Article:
We still find this incredibly hard to believe. But Intel GPUs are here and today, Intel unveiled details for their Ponte Vecchio Xe GPU. Before you start salivating, Ponte Vecchio is targeted towards the HPC market. Much like how everyone got excited about GP100 in 2016 (and then disappointed again), Ponte Vecchio’s not for gaming. It might not even have display outputs. That doesn’t make it any less interesting, though. Intel’s Xe gaming SKUs are almost certainly built on a similar platform. Most of what Intel said about Ponte Vecchio at their HPC Developer Conference today will likely apply to consumer Xe.
Ponte Vecchio: An MCM Design
Ponte Vecchio represents the third and highest tier of Intel Xe products in the product stack and will have a TDP in excess of 250W (which makes sense for an HPC part). What’s interesting, though, is that Intel stated that Ponte Vecchio would scale up to “1000s of EUs,” over multiple discrete GPUs, connected over what they called the “Rambo Cache,” a massive unified cache accessible to GPUs and the CPU.
The EUs themselves would be connected over the XE Memory Fabric. So high speed interconnects, large cache, and multiple discrete cores? This sounds a lot like what AMD’s doing in the processor space with Ryzen. But as Moore’s law collapses and it becomes harder and harder to shrink transistors down to…well…literally nothing, going wide–high efficiency scaling across discrete cores–becomes the only viable option.
Xe Memory Fabric, Rambo Cache and 40x more FP64 Performance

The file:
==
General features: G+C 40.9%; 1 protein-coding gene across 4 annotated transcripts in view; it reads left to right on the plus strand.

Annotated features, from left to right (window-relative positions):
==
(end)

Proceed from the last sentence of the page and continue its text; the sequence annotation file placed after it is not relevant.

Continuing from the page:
As already mentioned above, the HPC space is the main focus of Ponte Vecchio. As per Raja Koduri, Intel’s Xe GPUs will offer 40x better double-precision (FP64) compute performance. This incredible feat will be achieved using three core technologies:
Scalability: Intel plans to build systems with multiple GPUs and CPUs working in tandem resulting in Compute Units in excess of a grand. This will deliver never before seen levels of FP64 compute performance crucial in HPC and Data Center workloads. Two CPUs (Sapphire Rapids) and six Ponte Vecchio GPUs in one node.
Xe Memory Fabric (XEMF): Intel is taking a page from AMD’s rulebook here and connecting these CUs (and GPUs) to a new scalable memory fabric (not Infinity Fabric) dubbed XEMF. I’m not sure if it will be used to connect CUs or just the memory to them or both. CXL will also be used to connect the CPUs and GPUs.
At the heart of Xe architecture, we have a new fabric called XEMF. It is the heart of the performance of these machines. We called it the Rambo Cache. It is a unified cache that is accessible to CPU and GPU memory.Raja Koduri
Rambo Cache: To make up for the latency penalty induced by the Xe Memory Fabric, these GPUs will also include a large unified cache known as Rambo Cache. This cache will be arranged using the Foveros packaging technology
There’s also HBM memory which will be paired alongside these GPUs for maximum bandwidth. As Foveros connects the Rambo Cache, EMIB will be used to connect the HBM memory to the GPUs.
These Ponte Vecchio GPUs will be paired with Sapphire Rapids-based CPUs, both based on 7nm node and the resultant SuperComputer will be called Aurora. It will feature all of Intel’s technologies (both old and new) from Optane to Foveros to Xe as well as the interconnects such as CXL, XEMF and EMIB in one machine.
When exactly will we see Ponte Vecchio? Intel wants to have it powering the Aurora Supercomputer by 2021. Consumer Xe is expected to arrive in 2020, so we’ll hopefully have an idea of where Intel is in the GPU market by then.